Implications of a needs assessment intervention for people with progressive cancer: Impact on clinical assessment, response and service utilisation†‡


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Abstract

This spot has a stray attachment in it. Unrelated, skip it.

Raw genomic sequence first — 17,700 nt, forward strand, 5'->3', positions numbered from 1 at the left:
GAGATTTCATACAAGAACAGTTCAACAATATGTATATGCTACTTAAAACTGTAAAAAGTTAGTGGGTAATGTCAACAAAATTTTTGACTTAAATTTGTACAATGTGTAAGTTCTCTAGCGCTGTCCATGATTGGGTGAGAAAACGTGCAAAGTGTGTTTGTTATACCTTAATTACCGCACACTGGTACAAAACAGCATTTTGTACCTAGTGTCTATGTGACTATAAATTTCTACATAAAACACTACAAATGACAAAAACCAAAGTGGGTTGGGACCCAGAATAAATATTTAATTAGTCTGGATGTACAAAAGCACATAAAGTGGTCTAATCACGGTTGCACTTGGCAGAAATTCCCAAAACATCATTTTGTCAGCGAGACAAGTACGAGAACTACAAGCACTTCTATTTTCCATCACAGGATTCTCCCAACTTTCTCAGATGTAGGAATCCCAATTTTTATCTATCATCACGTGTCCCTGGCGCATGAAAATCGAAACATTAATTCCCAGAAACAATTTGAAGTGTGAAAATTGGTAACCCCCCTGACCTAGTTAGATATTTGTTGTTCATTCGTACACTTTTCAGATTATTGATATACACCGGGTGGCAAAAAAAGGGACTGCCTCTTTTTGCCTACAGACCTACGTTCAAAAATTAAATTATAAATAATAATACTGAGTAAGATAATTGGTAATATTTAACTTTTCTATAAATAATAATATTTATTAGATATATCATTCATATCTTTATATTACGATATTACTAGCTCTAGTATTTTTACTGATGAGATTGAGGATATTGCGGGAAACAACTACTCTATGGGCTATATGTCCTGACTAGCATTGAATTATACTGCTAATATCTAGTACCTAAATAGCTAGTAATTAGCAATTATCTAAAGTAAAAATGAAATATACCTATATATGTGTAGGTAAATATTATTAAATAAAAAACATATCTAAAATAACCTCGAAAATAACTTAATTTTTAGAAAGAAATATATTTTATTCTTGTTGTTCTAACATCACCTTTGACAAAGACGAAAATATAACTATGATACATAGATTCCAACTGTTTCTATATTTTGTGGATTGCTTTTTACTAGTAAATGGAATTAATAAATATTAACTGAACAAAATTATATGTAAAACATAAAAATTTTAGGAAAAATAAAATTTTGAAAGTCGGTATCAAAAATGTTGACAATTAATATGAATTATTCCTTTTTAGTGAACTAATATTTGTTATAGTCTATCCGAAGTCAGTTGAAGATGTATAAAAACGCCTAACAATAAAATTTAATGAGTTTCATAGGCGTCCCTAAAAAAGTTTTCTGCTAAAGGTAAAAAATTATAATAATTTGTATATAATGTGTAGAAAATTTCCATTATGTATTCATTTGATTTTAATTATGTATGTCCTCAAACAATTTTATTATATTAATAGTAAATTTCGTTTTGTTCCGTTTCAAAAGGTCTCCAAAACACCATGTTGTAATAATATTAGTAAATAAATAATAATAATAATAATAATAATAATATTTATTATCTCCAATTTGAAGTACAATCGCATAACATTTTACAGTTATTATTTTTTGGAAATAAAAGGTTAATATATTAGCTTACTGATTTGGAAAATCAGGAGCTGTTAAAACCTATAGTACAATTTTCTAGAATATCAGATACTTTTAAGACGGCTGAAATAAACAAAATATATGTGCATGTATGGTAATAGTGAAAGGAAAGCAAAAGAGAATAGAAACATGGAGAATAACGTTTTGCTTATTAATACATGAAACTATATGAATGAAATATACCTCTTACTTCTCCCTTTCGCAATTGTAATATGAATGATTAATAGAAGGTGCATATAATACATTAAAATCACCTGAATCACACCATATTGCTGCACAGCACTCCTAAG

Objective:To assess the impact of the systematic use of thePalliative Care Needs Assessment Guidelinesand Needs Assessment Tool: Progressive Disease-Cancer (NAT: PD-C) on clinical assessment, response and service utilisation.Study setting:Three major oncology treatment centres in NSW, Australia.Study design:Between March 2007 and December 2009, 219 people with advanced cancer were recruited to complete bi-monthly telephone interviews. The intervention, introduced after at least two baseline interviews, involved training health professionals to complete the NAT: PD-C with patients approximately monthly.Data collection:Rates of service use and referrals were compared pre- and post-introduction of the NAT: PD-C. Rates of completion of the tool; its impact on consultation length; and the types of needs and follow-up care to address these were also assessed.Principal findings:The NAT: PD-C had a high rate of completion; identified needs consistent with those self-reported by patients in interviews; and did not alter consultation length. No changes in the number of health professionals seen by patients were found pre- and post-intervention.Conclusion:The NAT: PD-C is an efficient and acceptable strategy for supporting needs-based cancer care that can potentially be incorporated into standard routine care without increasing the burden on care providers.

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